Over 2,000 collections of pictures, historic information gathered

Sylvan Lake’s Centennial was a banner year for Sylvan Lake & District Archives Society.

Sylvan Lake’s Centennial was a banner year for Sylvan Lake & District Archives Society.

They accepted over 2,000 collections of pictures and other accessions, bringing their total to almost 6,700.

Among the items donated to the organization were old pictures, newspapers, magazines, newspaper stories about pioneers, postcards, maps, dance programs, pennants, recipe books, buttons and pins, census documents and a painting.

The society held its annual meeting Apr. 16 and reviewed a year which was extremely busy with more than 2,500 volunteer and staff hours logged.

President Denise Bignold said, “the need for pictures and information to complete many Centennial projects and the move to our new home” in the Municipal Government Building, contributed to the activity.

A Centennial photo album was ready for viewing in June.

“The archives contributed photographs and historical information to individuals and groups who were working on projects to celebrate Sylvan Lake’s Centennial year.”

Three of these were the Legacy Art Project, 60 historical markers (which are now on towers along Lakeshore Drive) and 77 tri-fold display panels (which rotated to various locations in town throughout the year).

The society hosted school classes, a Rotary tour from Sweden, guests from England and researchers from McGill University, during the year.

Volunteers continue to prepare new displays approximately every four months. Last year’s selection included 1913 Days Parades – Celebrating 100 Years, Beginning of the Archives and currently displayed is First Businesses in Sylvan Lake.

They’re working on a Legacy Trail Passport in co-operation with the town and the Activ8 Council.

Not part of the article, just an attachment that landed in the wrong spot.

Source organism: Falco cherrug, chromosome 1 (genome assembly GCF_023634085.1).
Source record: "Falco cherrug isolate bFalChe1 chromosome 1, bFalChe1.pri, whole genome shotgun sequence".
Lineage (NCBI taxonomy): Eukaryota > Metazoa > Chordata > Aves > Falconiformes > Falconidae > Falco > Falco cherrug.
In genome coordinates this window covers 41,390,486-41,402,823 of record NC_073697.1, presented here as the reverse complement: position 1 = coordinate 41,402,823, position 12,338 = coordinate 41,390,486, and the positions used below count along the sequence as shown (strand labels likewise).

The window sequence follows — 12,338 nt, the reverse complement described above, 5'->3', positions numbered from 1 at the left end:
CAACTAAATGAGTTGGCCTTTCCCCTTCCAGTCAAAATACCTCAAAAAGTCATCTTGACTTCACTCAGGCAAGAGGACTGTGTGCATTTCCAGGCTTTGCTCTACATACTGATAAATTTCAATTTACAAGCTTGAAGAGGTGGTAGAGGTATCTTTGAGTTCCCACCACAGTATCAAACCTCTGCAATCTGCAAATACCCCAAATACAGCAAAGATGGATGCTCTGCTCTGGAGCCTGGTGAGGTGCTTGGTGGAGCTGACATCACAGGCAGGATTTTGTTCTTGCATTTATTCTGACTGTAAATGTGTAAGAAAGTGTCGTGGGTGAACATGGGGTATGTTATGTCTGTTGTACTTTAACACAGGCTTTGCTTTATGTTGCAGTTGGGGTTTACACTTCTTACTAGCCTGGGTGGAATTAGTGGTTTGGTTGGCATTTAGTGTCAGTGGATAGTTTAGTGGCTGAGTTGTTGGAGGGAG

Bignold also said their digitization project is completed and all the pictures will eventually be searchable online.

“We are having good responses from our Facebook posts on Sylvan Lake Archives page which is linked to the town website.”

Roy Mattson reported the society has budgeted for installation of rural school markers. The first will be for Sylvan Dell School and be placed near École H. J. Cody School. He’s looking at the possibility of marking some rural school sites near town.

Guest speaker Jean Bridge provided an overview of her presentation “The Hamlet of Snake Lake, A New Beginning 1900-1927” which is tailored for Grade 2 students who visit the archives each year as part of studies about their hometown.

“This is a story about two French Canadian couples looking for a home for their large families Ñ the Loiselles and the Fauchers,” she began. The first portion includes information about their journey to the Snake Lake area, then their selection of homesteads, surveys of the townsite and more current maps. The third section of her program talked about growth of the hamlet, the first hotel, general store and includes an aerial picture of the community in 1927.

She thanked Kathy Inglis and Diane Powell for their help with the presentation.

Acclaimed to the executive during the election of officers were Denise Bignold as president, Bunnie Virtue as secretary and Inez Gathercole as treasurer. Directors are Pat Blakely, Roy Mattson, Ernie Walter, Helen Grimson, Marie Schlahs, John Yoos, Gil Pubanz, Jean Bridge and Dale Mannix.

 

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